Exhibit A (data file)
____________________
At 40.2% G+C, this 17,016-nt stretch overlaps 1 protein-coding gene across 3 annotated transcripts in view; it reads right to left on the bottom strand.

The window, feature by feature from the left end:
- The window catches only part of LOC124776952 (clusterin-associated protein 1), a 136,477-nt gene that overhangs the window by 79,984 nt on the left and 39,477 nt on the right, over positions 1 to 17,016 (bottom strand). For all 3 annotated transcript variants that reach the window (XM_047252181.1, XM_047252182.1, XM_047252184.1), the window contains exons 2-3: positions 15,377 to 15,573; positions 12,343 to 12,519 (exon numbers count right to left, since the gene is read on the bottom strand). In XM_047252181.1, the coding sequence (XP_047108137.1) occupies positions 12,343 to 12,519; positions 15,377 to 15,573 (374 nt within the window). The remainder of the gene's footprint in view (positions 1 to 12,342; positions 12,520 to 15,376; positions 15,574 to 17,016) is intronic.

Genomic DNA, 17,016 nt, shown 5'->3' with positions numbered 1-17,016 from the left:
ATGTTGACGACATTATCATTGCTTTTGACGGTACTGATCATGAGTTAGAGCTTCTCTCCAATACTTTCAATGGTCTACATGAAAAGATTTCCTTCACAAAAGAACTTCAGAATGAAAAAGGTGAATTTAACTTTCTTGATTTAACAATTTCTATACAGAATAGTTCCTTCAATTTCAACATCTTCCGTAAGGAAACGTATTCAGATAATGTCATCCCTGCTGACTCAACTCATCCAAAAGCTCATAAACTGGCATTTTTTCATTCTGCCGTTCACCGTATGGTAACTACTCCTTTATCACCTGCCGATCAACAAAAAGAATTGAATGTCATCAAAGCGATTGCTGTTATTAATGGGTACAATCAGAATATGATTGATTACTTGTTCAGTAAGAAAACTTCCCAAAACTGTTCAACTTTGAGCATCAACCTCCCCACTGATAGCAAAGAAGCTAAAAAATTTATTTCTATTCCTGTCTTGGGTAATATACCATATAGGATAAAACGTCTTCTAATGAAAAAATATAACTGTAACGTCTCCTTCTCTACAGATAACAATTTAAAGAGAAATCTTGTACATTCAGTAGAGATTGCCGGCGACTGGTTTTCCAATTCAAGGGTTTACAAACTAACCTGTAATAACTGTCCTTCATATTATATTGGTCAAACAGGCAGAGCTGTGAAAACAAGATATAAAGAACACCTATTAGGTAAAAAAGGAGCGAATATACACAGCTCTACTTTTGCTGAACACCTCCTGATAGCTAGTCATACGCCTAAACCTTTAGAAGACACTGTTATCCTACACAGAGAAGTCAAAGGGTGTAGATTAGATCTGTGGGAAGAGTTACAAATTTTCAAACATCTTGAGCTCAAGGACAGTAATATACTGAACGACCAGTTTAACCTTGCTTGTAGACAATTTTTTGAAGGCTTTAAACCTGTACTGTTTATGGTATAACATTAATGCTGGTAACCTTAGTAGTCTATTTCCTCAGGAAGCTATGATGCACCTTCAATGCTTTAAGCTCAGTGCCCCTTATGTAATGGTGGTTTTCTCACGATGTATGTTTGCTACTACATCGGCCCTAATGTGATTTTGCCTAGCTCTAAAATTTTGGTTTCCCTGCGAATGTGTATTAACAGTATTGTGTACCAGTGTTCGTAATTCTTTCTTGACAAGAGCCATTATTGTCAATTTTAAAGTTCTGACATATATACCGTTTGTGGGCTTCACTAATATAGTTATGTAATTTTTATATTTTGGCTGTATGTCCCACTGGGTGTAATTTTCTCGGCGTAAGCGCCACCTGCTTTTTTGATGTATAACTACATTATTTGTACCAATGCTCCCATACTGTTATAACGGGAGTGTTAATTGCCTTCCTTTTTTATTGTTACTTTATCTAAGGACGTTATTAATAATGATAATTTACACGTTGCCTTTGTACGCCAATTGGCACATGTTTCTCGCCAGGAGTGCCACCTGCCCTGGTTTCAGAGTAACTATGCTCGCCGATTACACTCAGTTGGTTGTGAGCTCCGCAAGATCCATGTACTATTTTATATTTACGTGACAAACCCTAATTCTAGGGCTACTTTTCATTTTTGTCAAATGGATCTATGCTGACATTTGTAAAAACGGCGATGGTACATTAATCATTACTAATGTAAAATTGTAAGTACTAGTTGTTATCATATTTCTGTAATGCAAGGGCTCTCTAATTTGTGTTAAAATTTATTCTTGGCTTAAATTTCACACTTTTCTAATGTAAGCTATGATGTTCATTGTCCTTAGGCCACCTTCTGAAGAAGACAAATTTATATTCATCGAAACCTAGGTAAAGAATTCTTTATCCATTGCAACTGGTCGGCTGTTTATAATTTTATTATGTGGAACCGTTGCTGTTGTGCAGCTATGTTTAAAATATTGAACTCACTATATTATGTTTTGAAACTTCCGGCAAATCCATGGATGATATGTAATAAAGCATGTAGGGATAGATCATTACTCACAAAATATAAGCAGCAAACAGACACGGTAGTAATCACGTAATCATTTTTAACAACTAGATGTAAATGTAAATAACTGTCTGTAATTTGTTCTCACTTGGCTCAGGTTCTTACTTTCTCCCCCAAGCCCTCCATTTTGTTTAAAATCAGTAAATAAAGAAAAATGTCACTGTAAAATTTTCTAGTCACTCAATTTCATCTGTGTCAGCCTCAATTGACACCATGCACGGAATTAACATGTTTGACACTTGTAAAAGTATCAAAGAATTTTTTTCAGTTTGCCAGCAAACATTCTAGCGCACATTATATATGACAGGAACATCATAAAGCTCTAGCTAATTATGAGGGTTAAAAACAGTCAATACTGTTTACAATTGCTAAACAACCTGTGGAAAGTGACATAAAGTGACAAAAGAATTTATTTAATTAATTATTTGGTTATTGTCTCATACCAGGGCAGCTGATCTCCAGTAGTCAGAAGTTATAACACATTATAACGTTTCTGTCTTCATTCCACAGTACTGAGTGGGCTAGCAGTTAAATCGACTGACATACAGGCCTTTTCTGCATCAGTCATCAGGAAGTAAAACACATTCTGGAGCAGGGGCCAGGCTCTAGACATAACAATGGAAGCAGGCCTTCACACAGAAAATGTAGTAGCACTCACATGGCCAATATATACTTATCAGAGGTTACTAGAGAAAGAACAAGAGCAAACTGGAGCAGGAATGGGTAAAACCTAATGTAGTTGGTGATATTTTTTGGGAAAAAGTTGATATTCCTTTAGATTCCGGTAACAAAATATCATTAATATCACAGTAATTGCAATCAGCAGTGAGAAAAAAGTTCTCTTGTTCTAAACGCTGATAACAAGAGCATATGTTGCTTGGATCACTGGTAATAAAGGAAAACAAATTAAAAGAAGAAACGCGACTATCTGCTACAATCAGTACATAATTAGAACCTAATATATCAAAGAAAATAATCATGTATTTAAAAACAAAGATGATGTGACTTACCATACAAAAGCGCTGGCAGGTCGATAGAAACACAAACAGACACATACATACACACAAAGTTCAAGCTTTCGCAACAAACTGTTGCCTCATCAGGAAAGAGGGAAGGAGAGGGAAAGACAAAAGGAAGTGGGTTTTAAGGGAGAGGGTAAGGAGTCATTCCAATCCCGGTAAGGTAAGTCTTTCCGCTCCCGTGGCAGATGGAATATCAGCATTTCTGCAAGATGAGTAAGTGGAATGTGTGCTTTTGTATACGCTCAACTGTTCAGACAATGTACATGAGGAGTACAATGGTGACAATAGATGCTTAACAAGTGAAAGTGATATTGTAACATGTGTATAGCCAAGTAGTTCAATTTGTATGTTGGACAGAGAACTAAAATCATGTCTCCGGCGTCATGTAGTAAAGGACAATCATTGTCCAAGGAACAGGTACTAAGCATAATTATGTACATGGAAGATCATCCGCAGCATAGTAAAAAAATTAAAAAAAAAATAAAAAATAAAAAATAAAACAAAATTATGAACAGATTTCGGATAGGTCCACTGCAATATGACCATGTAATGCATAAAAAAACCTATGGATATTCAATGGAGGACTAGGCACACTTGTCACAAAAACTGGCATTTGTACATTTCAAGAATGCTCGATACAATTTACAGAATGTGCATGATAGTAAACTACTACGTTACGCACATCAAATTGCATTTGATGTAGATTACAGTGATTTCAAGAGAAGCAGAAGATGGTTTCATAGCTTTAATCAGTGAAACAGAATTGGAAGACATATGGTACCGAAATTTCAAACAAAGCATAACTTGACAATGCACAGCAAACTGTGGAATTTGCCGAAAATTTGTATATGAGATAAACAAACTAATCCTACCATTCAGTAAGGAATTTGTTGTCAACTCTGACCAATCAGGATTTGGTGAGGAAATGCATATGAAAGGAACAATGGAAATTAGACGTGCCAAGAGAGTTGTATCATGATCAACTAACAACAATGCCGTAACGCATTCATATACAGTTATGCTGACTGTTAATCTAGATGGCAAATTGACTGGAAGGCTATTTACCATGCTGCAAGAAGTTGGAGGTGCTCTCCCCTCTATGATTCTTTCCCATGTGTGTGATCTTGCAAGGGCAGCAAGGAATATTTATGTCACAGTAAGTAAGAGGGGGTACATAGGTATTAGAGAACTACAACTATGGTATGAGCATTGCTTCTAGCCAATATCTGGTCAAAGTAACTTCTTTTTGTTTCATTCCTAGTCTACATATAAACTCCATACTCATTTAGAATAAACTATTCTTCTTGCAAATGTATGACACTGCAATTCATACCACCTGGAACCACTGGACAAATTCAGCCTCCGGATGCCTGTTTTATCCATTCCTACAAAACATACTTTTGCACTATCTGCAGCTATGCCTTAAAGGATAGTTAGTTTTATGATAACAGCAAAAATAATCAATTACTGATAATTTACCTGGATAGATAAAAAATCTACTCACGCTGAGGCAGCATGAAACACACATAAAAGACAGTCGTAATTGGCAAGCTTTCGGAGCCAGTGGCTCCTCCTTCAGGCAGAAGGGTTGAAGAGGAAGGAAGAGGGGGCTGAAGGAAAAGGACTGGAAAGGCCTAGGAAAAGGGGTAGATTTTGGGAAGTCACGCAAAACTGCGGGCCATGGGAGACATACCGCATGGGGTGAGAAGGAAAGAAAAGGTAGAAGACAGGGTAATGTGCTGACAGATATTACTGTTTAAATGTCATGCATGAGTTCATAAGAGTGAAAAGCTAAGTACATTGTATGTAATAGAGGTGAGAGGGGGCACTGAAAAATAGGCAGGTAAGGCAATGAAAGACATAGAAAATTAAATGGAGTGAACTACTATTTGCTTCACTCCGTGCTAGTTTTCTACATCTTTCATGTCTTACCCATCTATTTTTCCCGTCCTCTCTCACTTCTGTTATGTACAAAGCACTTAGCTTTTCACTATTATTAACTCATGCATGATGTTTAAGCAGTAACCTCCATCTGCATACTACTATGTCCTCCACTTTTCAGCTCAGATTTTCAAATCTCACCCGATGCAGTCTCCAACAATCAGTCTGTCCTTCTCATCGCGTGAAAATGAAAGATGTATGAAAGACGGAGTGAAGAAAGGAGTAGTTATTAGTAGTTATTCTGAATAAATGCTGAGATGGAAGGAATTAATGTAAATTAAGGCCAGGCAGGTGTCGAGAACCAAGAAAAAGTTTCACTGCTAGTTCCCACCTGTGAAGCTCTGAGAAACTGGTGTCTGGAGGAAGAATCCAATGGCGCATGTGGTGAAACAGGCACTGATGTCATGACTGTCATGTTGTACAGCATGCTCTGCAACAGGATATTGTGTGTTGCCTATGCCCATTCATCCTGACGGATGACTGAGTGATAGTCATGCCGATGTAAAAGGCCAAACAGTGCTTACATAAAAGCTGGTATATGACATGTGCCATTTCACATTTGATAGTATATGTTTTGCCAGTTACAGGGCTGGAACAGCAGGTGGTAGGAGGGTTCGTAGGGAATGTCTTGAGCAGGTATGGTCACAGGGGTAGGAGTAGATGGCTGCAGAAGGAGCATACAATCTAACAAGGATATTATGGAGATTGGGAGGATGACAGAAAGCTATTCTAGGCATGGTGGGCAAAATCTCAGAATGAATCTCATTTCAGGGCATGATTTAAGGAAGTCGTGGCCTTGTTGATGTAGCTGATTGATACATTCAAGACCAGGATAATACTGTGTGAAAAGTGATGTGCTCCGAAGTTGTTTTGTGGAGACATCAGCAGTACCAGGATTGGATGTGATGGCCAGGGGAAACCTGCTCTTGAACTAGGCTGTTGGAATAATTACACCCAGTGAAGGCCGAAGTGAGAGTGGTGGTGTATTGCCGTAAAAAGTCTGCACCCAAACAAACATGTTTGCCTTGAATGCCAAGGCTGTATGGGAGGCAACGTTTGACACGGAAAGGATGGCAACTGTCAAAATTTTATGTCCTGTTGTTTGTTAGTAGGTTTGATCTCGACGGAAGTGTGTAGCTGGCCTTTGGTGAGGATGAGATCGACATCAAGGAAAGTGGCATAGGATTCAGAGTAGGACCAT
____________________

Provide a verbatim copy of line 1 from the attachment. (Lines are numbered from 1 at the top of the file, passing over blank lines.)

At 40.2% G+C, this 17,016-nt stretch overlaps 1 protein-coding gene across 3 annotated transcripts in view; it reads right to left on the bottom strand.